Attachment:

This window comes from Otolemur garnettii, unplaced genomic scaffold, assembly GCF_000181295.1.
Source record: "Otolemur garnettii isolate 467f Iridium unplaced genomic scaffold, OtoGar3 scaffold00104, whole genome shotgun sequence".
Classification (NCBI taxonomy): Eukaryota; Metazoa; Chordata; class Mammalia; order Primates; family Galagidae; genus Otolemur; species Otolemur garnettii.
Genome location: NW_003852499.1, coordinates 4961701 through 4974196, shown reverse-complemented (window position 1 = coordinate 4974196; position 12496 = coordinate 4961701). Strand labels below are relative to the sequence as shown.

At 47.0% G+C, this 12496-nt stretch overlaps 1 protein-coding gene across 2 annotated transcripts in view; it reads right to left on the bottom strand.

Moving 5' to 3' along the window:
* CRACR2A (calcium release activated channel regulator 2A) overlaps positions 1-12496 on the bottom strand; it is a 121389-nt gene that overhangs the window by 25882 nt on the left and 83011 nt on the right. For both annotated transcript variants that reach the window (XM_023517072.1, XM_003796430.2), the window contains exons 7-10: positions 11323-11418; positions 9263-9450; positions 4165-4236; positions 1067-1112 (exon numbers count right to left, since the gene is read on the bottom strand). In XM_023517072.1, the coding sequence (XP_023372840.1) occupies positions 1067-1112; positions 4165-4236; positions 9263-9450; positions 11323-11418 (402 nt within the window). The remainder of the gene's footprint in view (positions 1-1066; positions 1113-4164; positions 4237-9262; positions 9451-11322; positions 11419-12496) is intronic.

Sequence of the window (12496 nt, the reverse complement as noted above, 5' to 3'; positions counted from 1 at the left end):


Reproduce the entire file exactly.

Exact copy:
This window comes from Otolemur garnettii, unplaced genomic scaffold, assembly GCF_000181295.1.
Source record: "Otolemur garnettii isolate 467f Iridium unplaced genomic scaffold, OtoGar3 scaffold00104, whole genome shotgun sequence".
Classification (NCBI taxonomy): Eukaryota; Metazoa; Chordata; class Mammalia; order Primates; family Galagidae; genus Otolemur; species Otolemur garnettii.
Genome location: NW_003852499.1, coordinates 4961701 through 4974196, shown reverse-complemented (window position 1 = coordinate 4974196; position 12496 = coordinate 4961701). Strand labels below are relative to the sequence as shown.

At 47.0% G+C, this 12496-nt stretch overlaps 1 protein-coding gene across 2 annotated transcripts in view; it reads right to left on the bottom strand.

Moving 5' to 3' along the window:
* CRACR2A (calcium release activated channel regulator 2A) overlaps positions 1-12496 on the bottom strand; it is a 121389-nt gene that overhangs the window by 25882 nt on the left and 83011 nt on the right. For both annotated transcript variants that reach the window (XM_023517072.1, XM_003796430.2), the window contains exons 7-10: positions 11323-11418; positions 9263-9450; positions 4165-4236; positions 1067-1112 (exon numbers count right to left, since the gene is read on the bottom strand). In XM_023517072.1, the coding sequence (XP_023372840.1) occupies positions 1067-1112; positions 4165-4236; positions 9263-9450; positions 11323-11418 (402 nt within the window). The remainder of the gene's footprint in view (positions 1-1066; positions 1113-4164; positions 4237-9262; positions 9451-11322; positions 11419-12496) is intronic.

Sequence of the window (12496 nt, the reverse complement as noted above, 5' to 3'; positions counted from 1 at the left end):